Windsor-born artist Carl Chaplin, about 24, arrived
in Vancouver and became established as a freelance artist and illustrator.
His apocalyptic paintings of major world cities being atom-bombed
would make an impact, and a painting of a baby seal with a seal
hunter reflected in its eyes would be a huge seller.
Richard Loney began singing O Canada at Canucks
Writes architectural historian Dr. Harold Kalman,
"Around 1970 builders developed a new model for mass-market
housing, which maximized floor area and site coverage at an attractive
price. Principal living and sleeping spaces were located on the
second floor, with utility rooms, garage, and often an in-law
suite on the ground floor, and no basement. The type may have
originated in Richmond, where the high water table encouraged living
high above the damp ground. The Vancouver Specials,
as they quickly became known, spread like wildfire throughout the
Lower Mainland. They nearly as quickly achieved widespread unpopularity
among architects and aesthetes, who channelled their reaction to
the threat they posed into denouncement of their boring flat fronts,
boxy shapes, and low-sloped roofs as ugly." Kalman cites the
6100 and 6200 blocks of Elgin and Ross Streets in Vancouver as good
locations to see them.
The Old Spaghetti Factory opened on Water Street
in 1970, and its funky ambience drew big crowds to the area. That
was good for the Gastown area.
Peter Fox and John Fluevog went into partnership
in a new Gastown boutique called Fox and Fluevog Shoes. It will
become hugely successful.
A new parish hall was built at Our Lady of Sorrows
Catholic church on Slocan Street.
The striking Sikh Gurdwara (Temple) at 8000 Ross
Street, designed by the architectural firm Erickson/Massey, was
finished. See 1969 for more information.
The Charles Crane Memorial Library at UBC, using
dedicated volunteers, began recording talking textbooks and background
materials for blind and sight-impaired students.
Oakalla Prison Farm was renamed the Lower Mainland
Regional Correctional Centre.
Greenpeace was born. This entry is based on a web
site from Rex Weyler, who has written a book on the group. See this
In 1969, a few days after the United States detonated a one-megaton
nuclear weapon at Amchitka Island in the Alaskan Aleutians, the
Don't Make A Wave Committee had been organized in a Vancouver living
room. The participants were a small number of people who thought
such weapons should not be allowed to make waves through the oceans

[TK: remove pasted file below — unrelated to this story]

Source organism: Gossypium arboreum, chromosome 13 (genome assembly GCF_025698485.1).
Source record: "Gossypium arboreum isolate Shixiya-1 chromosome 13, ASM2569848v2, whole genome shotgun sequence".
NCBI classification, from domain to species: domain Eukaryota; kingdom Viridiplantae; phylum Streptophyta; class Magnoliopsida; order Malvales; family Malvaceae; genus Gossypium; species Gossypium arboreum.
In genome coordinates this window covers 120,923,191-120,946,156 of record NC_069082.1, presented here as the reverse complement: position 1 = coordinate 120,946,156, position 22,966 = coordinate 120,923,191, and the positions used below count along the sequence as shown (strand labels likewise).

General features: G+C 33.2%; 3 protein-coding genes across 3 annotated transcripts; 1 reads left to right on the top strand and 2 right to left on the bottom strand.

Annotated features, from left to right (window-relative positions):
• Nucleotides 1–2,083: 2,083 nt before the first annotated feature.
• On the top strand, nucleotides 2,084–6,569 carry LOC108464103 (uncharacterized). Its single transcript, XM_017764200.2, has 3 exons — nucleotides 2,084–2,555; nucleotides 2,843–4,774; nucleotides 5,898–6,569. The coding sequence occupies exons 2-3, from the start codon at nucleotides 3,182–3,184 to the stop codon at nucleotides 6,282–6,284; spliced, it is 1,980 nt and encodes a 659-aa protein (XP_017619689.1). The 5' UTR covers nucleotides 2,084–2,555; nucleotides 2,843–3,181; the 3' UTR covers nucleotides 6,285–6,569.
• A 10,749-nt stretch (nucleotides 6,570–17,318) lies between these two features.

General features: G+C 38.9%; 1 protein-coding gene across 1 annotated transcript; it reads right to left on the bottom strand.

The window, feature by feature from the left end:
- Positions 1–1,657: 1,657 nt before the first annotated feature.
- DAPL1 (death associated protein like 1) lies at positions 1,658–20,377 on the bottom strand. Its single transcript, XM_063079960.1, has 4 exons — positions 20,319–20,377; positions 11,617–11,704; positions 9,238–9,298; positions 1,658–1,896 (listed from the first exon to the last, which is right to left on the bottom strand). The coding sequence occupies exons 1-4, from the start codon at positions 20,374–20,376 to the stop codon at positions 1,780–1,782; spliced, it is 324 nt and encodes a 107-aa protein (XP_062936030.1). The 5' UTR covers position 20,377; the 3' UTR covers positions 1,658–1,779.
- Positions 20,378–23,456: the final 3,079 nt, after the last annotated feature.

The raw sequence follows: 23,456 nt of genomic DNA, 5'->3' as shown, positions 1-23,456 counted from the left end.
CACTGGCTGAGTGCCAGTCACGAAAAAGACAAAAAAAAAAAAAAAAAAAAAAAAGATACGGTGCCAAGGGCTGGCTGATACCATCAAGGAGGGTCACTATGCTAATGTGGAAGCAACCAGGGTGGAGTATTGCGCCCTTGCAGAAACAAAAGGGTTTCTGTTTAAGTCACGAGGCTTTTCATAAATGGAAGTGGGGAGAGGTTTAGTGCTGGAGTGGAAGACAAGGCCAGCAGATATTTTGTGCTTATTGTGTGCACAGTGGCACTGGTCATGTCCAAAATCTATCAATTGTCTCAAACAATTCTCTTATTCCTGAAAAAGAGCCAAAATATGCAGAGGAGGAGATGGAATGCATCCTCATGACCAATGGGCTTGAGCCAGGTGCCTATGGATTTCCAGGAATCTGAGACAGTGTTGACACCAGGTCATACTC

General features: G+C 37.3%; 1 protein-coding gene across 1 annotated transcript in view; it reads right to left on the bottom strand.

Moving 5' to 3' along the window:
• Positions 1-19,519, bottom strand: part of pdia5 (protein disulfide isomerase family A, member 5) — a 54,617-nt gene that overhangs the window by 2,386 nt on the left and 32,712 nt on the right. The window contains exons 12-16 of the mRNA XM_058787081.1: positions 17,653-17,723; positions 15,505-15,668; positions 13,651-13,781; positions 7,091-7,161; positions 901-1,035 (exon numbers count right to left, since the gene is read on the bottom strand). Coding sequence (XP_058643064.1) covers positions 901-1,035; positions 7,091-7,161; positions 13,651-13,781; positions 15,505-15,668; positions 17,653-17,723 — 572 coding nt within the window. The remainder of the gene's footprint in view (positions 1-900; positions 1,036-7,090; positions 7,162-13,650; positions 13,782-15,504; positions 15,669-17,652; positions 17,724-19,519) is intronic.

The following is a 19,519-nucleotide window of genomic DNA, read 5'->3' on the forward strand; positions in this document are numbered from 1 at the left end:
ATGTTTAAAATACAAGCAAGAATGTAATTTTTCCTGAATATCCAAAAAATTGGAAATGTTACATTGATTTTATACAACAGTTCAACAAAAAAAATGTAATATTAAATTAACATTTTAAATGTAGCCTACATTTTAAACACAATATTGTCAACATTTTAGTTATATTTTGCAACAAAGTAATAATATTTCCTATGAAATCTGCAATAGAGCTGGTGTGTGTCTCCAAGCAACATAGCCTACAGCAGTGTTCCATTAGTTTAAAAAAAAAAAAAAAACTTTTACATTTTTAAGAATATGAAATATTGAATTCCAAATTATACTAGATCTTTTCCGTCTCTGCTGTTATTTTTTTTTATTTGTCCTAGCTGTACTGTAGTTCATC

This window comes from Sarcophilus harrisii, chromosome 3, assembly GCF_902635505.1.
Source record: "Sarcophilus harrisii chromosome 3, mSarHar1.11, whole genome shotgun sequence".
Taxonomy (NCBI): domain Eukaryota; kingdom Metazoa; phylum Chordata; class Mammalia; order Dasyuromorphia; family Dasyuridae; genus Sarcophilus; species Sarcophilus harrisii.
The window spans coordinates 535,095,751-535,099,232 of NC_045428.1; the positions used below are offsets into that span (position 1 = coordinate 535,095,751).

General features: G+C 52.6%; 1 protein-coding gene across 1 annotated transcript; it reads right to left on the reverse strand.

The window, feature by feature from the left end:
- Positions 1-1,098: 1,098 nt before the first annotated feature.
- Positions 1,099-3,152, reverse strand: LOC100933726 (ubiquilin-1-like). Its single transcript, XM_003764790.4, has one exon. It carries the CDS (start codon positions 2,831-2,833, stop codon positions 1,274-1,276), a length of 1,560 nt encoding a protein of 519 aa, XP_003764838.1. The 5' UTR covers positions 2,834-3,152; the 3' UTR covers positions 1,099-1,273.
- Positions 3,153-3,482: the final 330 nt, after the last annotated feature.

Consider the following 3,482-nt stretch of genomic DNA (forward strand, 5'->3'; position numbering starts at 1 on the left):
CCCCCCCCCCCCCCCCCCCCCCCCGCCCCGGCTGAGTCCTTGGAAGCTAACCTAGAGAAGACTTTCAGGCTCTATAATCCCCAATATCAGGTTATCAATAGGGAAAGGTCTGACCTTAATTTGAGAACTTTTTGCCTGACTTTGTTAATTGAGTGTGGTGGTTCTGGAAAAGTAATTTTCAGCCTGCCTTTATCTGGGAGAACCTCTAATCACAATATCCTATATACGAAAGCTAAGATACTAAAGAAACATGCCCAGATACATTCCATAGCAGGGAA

or atmospheres of the world ever again.
Committee members included Paul Cote, then a UBC law student;
Bill Darnell, a field worker for the federal government's Company
of Young Canadians; Terry Simmons, a member of the Sierra Club studying
at Simon Fraser University, and two older men, James Bohlen and
Irving Stowe. Bohlen and Stowe had left the United States to protest
the Vietnam War as well as the nuclear buildup. Bohlen had once
designed rocket engines. Stowe was a Quaker and a lawyer. They talked
One of the arguments was whether to concentrate the committee's
efforts in protesting against another Amchitka test planned for
the fall of 1971, or to expand their efforts to fight against all
threats to the environment.
As he left one meeting, Stowe, a gnome-like man in his late
fifties, said Peace. It was the traditional greeting
or farewell of those involved in the peace activist movement. Make
it a green peace, said Darnell, the youngster from the CYC.
That was the inspiration for the groups new name: Greenpeace.
Alberta Co-op's poultry processing plant located
in Port Coquitlam, marking the start of the Kingsway Avenue industrial
park development. The operation processes 25,000 chickens in an
Thomas Davis Coldicutt died. He was born in England
in 1879, came to Canada from Birmingham in 1900 to take part in
the Klondike gold rush. Instead, he stayed in Victoria, where he
was a ship's navigator till 1904, then moved to New Westminster.
Four years later he moved again, to east Burnaby, where he is remembered
by Coldicutt Street. Beginning in 1909 he was a councillor, getting
into real estate in 1912. He donated 222 acres for Central Park,
and secured the money to build Kingsway. In 1912 he bought a home
in Crescent Beach; in 1932 he bought 500 acres there, and built
homes, a villa with lodges, a stable and tennis courts. These are
today's Ocean Ridge townhouses.
Journalist Alan Morley, 65, retired. Morley was
born in Vancouver (August 15, 1905) but grew up in Armstrong and
Penticton. He put himself through UBC in the early 1930s writing
for The Vancouver Sun. He wrote for 21 other newspapers before
returning to the Sun in 1957. He was with them until his